Congratulations! You have completed your rehab process, and you are newly sober. Through your hard work and determination, you are in that most coveted goal: recovery. Doesn’t it feel great to finally be clean? No more hangovers so bad you have to drink just to cure it. No more blacking out and winding up somewhere you have no memory of going to. No more DUIs and altercations with the law. No more wait – what about your friends? Here’s some bad news. Returning to the scene of the crime, so to speak, is more than a foolhardy idea. It can totally kill your sobriety, so read on since you need to find more about it.
Alcoholic friends perpetuate an alcoholic lifestyle. What did you learn in treatment about avoiding the triggers that cause you to drink? One of the most basic is to make drastic changes in your lifestyle. That means you can’t be around others who drink.
When you come out of rehab and are in recovery, the worst thing you can do is go back to the bar where you hung out 5, 6, or 7 nights a week. Yes, admit it. You probably spent most of your time in places where your so-called friends, drinking buddies, would bend your arm and tell the most outrageous stories. You’d tip back a few beers, followed by a chaser, then switch to hard liquor toward the end – as much as you can remember – before you’d slither out and hope to somehow make it home in one piece.
What do you think those drinking pals are doing right now? Hanging out, doing the same old thing is more than just a guess. It’s a near certainty. They didn’t want to quit, and they won’t, until and maybe when they are down on their knees realizing what a mess they’ve made of their lives.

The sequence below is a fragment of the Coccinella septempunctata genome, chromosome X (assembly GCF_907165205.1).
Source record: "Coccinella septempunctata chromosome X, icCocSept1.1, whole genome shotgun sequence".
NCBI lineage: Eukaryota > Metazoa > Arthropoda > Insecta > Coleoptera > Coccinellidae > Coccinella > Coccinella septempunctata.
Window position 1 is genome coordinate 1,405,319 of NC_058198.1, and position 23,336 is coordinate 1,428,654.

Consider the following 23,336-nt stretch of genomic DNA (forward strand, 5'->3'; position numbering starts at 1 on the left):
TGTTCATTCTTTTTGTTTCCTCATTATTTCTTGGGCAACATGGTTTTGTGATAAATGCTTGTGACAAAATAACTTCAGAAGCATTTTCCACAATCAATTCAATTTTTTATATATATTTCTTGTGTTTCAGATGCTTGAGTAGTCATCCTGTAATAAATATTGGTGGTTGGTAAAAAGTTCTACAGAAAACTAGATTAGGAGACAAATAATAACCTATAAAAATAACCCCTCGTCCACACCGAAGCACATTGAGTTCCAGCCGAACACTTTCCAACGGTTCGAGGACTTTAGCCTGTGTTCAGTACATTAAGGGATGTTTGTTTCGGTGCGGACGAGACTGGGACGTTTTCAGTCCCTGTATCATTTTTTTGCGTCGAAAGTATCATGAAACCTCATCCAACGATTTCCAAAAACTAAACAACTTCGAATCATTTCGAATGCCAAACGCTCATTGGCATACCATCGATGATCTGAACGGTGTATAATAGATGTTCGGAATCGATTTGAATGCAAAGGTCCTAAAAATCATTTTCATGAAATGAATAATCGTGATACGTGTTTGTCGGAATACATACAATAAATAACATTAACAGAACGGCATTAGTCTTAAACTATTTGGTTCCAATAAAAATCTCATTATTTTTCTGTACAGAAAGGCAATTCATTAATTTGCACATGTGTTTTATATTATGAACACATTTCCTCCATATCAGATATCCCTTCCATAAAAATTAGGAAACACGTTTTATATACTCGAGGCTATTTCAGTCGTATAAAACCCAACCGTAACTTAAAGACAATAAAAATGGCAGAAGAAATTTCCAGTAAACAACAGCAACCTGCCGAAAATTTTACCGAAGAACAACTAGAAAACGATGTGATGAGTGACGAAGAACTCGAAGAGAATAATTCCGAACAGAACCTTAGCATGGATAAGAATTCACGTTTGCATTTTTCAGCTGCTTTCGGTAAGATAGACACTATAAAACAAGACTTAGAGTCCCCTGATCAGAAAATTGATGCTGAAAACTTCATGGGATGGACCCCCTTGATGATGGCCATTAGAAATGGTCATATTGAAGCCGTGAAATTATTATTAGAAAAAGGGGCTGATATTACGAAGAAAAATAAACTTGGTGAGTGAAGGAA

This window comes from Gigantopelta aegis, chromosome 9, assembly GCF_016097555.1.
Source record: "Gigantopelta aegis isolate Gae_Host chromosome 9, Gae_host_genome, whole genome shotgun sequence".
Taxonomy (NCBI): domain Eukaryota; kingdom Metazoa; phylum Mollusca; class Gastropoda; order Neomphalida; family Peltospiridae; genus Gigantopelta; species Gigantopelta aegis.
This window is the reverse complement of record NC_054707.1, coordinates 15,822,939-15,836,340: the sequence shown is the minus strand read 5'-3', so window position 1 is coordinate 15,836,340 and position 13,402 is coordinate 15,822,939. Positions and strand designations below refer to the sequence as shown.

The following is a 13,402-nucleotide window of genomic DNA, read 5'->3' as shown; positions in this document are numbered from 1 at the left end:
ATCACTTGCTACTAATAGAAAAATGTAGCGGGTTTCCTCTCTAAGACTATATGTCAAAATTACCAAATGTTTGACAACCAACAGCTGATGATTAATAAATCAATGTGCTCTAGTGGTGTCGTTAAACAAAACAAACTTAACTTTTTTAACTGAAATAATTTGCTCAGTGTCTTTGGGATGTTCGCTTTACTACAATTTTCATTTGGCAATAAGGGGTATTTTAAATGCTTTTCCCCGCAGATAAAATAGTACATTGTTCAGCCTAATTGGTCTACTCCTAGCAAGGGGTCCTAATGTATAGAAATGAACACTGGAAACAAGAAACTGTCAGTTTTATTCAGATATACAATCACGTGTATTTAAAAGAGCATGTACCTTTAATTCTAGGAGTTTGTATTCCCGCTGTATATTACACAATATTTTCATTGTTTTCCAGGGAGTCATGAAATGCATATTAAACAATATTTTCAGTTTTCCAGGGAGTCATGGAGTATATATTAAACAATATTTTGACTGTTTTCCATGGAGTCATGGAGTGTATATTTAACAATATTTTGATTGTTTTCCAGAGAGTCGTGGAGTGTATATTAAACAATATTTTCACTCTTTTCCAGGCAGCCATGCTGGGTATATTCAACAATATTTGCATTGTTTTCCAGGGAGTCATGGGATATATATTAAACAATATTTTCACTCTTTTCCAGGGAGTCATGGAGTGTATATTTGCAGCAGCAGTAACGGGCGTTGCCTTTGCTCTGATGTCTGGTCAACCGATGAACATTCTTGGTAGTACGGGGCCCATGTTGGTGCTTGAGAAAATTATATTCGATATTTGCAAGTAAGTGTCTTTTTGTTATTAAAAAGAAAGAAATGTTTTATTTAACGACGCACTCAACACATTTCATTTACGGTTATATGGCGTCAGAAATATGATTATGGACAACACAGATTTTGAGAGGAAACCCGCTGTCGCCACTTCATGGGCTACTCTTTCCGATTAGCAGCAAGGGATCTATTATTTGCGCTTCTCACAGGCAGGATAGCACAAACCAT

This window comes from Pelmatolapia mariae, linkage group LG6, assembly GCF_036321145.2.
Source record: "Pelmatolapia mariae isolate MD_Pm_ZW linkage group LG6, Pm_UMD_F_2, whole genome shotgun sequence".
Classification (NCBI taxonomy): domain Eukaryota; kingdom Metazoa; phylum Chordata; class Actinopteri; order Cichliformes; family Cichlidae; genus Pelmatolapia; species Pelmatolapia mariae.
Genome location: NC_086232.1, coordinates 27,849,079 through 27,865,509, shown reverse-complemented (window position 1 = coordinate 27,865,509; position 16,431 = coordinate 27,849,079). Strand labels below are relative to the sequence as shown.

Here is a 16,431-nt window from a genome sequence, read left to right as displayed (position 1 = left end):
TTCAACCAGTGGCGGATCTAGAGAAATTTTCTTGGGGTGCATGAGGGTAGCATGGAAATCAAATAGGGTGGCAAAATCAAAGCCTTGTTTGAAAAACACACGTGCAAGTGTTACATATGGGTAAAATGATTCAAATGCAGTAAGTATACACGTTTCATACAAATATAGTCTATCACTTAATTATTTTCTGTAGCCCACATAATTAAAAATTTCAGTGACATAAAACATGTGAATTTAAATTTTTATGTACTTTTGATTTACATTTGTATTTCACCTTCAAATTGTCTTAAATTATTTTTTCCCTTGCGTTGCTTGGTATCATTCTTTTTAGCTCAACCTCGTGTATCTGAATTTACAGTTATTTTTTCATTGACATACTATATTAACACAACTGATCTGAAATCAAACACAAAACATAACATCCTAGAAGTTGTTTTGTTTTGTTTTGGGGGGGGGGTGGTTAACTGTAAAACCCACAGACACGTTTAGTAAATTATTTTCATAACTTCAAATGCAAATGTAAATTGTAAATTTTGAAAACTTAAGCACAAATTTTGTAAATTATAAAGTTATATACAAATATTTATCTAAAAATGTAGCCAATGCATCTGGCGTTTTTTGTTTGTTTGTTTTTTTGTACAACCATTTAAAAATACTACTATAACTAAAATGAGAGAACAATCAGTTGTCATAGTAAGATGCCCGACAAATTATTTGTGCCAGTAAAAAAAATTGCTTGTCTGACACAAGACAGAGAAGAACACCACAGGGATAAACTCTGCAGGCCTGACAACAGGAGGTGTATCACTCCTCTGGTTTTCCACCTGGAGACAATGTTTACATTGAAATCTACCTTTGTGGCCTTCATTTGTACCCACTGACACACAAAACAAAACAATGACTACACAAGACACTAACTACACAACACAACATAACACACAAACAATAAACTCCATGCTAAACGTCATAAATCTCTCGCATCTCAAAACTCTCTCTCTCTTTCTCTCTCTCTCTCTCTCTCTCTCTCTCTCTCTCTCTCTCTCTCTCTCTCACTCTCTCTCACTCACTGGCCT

And you think you can be around them? Not in the cards, not even remotely. Once you step foot back in that bar, that club, or hangout where your pals drink, you’re a goner. All your coping skills and techniques will be wiped away like the drink mark the bartender swipes with his cloth. When your pals encourage you to have a real drink, your coffee or tonic won’t suffice. You’ll look enviously at their Ketel One on the rocks with anchovy-stuffed olive or the cheap whiskey chaser after an ice-cold beer. Pretty soon, faster than you think, you signal the bartender to pour you one.
But one’s never enough, not for an alcoholic. In no time flat, you’ve relapsed. You’re right back in the alcoholic lifestyle you worked so hard to escape. There’s just no getting around it. Those drinking buddies are toxic to your sobriety. Just being in the same room with them can kill your newly clean and sober life.
You don’t want that to happen. But what can you do about it? Without question, you need help, and you can make use of your support system at this stage. So, the best place to turn is your support group, either Alcoholics Anonymous or another non-step support group you joined and participated in regularly following your release from treatment. If you haven’t yet joined, do so immediately. These are people who know what you’re going through since they’ve been there themselves.